Review: Kidz Bop Kids, Singing Sanitized Pop With Relentless Cheer

Last month, “Jimmy Kimmel Live!” ran a sketch about an imagined compilation called “Kidz Bop Hip-Hop,” a set of sanitized and cheerily naïve remakes of hip-hop songs. Ice Cube’s elegiac “It Was a Good Day” became “Snow Day,” and Ty Dolla Sign’s “Paranoid,” about dodging a vindictive lover, became “Dirty Boy,” about hating baths: “I see all these bubbles in the tub/got to hide from my mother.”

The skit was funny not for its implausibility, but for how closely it approached the truth. Since 2001, the Kidz Bop series of albums has sweetened and softened pop hits — and some hip-hop, though not the raunchiest stuff — by having child singers cover them, stripping out any offensive language along the way.

The results lie somewhere between funhouse-mirror pop, winking parody and the gleam of freshly brushed teeth. “Kidz Bop 32,” the latest installment, was released last week with versions of Justin Bieber’s “Love Yourself,” Lukas Graham’s “7 Years” and Rihanna and Drake’s “Work,” which sounds like a Conceptual art piece about loneliness and confusion.

Accidental avant-gardeness aside, Kidz Bop is, in essence, children’s karaoke, and the Kidz Bop Kids — the four young singers who perform on record, and also live — are somewhere between musical talent and camp counselors, tasked with corralling the focus and energy of crowds of thousands, as they did on Sunday afternoon at the Ford Amphitheater at Coney Island Boardwalk, in Brooklyn.

The Kidz Bop Kids — Ashlynn Chong, Sela, Grant Knoche and Matt Martinez, all between 12 and 15 — were relentlessly cheerful and vocally enthused even when their bodies suggested lack of interest, or their eyes communicated boredom. Given how young much of the audience was, somewhere between 3 and 7, zeal was a suitable stand-in for precision.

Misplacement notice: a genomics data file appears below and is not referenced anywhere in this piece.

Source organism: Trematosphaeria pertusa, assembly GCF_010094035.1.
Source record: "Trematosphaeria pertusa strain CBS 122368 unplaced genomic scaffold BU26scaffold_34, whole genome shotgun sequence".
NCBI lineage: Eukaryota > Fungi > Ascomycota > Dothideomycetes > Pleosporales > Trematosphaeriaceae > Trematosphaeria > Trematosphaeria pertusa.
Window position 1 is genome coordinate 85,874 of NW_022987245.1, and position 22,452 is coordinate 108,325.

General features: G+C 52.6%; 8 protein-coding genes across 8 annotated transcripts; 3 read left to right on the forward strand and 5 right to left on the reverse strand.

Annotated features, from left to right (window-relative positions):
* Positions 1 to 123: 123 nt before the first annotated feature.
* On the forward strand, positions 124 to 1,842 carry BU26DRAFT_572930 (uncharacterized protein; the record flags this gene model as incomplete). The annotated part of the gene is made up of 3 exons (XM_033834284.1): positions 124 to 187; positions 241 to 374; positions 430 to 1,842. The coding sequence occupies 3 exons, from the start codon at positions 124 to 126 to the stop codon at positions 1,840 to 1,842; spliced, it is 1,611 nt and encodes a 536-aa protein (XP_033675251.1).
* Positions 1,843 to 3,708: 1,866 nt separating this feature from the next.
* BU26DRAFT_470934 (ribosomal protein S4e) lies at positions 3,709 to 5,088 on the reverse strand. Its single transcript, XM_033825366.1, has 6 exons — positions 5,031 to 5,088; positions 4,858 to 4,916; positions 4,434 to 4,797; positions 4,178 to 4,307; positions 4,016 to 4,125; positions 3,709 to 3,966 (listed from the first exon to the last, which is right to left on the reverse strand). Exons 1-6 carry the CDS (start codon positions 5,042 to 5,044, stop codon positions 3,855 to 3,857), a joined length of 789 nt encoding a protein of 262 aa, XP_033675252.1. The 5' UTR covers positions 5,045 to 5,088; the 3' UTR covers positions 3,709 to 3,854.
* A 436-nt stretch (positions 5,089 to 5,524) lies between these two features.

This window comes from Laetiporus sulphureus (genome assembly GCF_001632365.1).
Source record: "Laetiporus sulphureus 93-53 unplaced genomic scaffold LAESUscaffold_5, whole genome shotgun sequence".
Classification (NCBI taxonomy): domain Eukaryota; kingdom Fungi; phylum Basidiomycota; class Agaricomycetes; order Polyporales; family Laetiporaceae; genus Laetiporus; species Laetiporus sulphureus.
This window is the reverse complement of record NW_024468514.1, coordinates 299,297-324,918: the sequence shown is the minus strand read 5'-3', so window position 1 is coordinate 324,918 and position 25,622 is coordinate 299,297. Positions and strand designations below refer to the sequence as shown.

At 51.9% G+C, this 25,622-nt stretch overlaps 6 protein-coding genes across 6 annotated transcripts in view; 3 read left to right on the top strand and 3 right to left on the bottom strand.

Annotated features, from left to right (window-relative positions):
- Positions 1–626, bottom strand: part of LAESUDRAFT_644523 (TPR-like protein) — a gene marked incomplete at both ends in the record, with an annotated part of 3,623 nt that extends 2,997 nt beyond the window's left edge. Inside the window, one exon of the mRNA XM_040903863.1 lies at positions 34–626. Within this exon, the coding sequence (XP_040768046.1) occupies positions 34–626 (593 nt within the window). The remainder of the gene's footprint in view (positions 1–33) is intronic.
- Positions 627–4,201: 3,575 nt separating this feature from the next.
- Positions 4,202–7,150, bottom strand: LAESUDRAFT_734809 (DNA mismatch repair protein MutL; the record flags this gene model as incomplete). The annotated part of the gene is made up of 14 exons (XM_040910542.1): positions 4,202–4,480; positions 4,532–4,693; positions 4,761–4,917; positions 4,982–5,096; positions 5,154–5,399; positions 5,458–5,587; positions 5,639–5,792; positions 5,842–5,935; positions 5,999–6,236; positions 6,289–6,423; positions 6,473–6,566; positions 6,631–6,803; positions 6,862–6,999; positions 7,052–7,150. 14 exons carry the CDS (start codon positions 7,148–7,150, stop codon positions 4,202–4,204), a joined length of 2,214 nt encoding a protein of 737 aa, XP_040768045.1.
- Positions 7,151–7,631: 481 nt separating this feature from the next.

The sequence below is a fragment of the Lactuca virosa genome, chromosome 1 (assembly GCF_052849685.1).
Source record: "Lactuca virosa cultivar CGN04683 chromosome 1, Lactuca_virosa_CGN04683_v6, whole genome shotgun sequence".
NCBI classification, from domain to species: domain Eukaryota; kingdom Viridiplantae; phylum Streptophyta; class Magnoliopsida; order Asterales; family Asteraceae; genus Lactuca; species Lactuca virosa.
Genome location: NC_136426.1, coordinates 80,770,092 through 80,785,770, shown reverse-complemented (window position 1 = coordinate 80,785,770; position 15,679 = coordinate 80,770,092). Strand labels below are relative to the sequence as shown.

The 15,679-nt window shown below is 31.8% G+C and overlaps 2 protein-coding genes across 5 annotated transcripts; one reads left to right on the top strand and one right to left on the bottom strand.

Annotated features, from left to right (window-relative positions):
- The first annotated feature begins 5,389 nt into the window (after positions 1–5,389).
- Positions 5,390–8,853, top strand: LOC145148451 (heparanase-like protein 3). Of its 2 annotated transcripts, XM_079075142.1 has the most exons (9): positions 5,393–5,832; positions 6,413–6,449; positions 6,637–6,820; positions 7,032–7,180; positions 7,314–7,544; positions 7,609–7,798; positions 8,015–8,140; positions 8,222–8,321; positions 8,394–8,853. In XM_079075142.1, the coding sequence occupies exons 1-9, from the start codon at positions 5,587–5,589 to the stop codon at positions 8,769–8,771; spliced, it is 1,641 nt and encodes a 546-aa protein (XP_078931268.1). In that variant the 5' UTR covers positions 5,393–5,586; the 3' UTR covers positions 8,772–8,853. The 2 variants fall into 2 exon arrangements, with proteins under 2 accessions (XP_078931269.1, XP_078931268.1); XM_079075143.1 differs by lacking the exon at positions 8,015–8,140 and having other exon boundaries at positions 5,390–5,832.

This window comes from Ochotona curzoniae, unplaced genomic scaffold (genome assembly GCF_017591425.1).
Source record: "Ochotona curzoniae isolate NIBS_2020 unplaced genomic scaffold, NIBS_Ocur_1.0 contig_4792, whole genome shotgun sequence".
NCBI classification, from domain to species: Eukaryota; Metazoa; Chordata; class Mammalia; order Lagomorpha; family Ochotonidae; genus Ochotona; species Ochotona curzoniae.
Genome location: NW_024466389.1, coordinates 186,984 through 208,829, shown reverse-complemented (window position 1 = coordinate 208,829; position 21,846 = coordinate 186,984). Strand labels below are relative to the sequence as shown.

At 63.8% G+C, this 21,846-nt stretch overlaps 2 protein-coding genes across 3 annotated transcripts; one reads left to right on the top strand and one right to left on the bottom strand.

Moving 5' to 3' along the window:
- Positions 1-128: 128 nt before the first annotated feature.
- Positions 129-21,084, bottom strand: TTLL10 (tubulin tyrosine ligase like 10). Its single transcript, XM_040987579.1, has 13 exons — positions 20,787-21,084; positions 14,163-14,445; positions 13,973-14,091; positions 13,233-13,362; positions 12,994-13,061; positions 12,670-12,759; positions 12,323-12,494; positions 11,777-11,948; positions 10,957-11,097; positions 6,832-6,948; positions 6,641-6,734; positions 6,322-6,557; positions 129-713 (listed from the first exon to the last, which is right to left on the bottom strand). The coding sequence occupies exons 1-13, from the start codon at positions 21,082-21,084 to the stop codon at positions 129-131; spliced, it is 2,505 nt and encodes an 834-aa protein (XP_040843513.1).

The choreography was loose, and everyone committed to it with different levels of fervor. (Generally, the girls took it more seriously than the boys.) Each of the singers is talented (here again, the girls stood out, especially Ms. Hack), though because of the combination of live and prerecorded vocals, there were few opportunities to truly show off.

That underscores a conundrum particular to Kidz Bop: The brand is far bigger than the performers. Maybe that’s why it hasn’t been a reliable farm team of future young adult talent, like Nickelodeon or the Disney Channel, which grooms stars like Miley Cyrus and Selena Gomez from improbably young ages. The Kidz Bop Kids are, by comparison, place holders, mirrors for the children in the audience, above all.

It must be exhausting. After the intermission, a handler went onstage to rile up the crowd. “We’re gonna get the Kidz Bop Kids pumped up for the second half of the show,” he barked, as if the four were backstage, deep in their sadness.

Naturally, in places, this concert underscored the tension between the adult meaning of the original songs and their sanitized versions, as in Justin Bieber’s “Sorry,” where the lyric “I’m missing more than just your body” became “I’m missing you, and now I’m sorry.”

But the most illuminating moments at this show came when the Kidz Bop Kids’ versions of songs told a new musical story. At least one cover — “One Call Away,” by the dim Charlie Puth — was an improvement, and their version of DNCE’s “Cake by The Ocean” stripped away the attempted cool of the original, revealing the sturdy pop gem hiding underneath.

It all served as a reminder of how little space there often is between what’s thought of as children’s music and what’s considered regular old pop music. (Can a Kidz Bop cover of Lil Yachty be far off?) And, by extension, how little space there is between children and their parents.